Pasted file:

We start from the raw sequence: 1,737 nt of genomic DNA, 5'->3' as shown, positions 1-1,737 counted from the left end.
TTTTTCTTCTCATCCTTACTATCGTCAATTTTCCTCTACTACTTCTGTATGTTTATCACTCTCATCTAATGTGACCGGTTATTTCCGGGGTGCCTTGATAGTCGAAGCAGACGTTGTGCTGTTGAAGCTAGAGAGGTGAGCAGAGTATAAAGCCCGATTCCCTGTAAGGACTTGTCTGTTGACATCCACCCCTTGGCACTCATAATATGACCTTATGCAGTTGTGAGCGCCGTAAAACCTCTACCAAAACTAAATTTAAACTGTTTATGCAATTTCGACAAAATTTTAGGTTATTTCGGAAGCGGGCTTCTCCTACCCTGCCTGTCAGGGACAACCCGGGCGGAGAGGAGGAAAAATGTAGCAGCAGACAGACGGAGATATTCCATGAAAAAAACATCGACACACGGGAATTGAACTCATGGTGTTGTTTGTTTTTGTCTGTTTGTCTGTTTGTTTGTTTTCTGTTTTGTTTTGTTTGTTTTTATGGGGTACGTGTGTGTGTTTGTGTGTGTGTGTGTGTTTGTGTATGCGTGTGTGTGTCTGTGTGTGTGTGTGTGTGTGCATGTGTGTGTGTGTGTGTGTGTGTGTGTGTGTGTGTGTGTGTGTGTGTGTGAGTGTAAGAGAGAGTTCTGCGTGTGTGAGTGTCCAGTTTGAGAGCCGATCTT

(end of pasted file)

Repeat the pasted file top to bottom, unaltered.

We start from the raw sequence: 1,737 nt of genomic DNA, 5'->3' as shown, positions 1-1,737 counted from the left end.
TTTTTCTTCTCATCCTTACTATCGTCAATTTTCCTCTACTACTTCTGTATGTTTATCACTCTCATCTAATGTGACCGGTTATTTCCGGGGTGCCTTGATAGTCGAAGCAGACGTTGTGCTGTTGAAGCTAGAGAGGTGAGCAGAGTATAAAGCCCGATTCCCTGTAAGGACTTGTCTGTTGACATCCACCCCTTGGCACTCATAATATGACCTTATGCAGTTGTGAGCGCCGTAAAACCTCTACCAAAACTAAATTTAAACTGTTTATGCAATTTCGACAAAATTTTAGGTTATTTCGGAAGCGGGCTTCTCCTACCCTGCCTGTCAGGGACAACCCGGGCGGAGAGGAGGAAAAATGTAGCAGCAGACAGACGGAGATATTCCATGAAAAAAACATCGACACACGGGAATTGAACTCATGGTGTTGTTTGTTTTTGTCTGTTTGTCTGTTTGTTTGTTTTCTGTTTTGTTTTGTTTGTTTTTATGGGGTACGTGTGTGTGTTTGTGTGTGTGTGTGTGTTTGTGTATGCGTGTGTGTGTCTGTGTGTGTGTGTGTGTGTGCATGTGTGTGTGTGTGTGTGTGTGTGTGTGTGTGTGTGTGTGTGTGTGTGTGAGTGTAAGAGAGAGTTCTGCGTGTGTGAGTGTCCAGTTTGAGAGCCGATCTT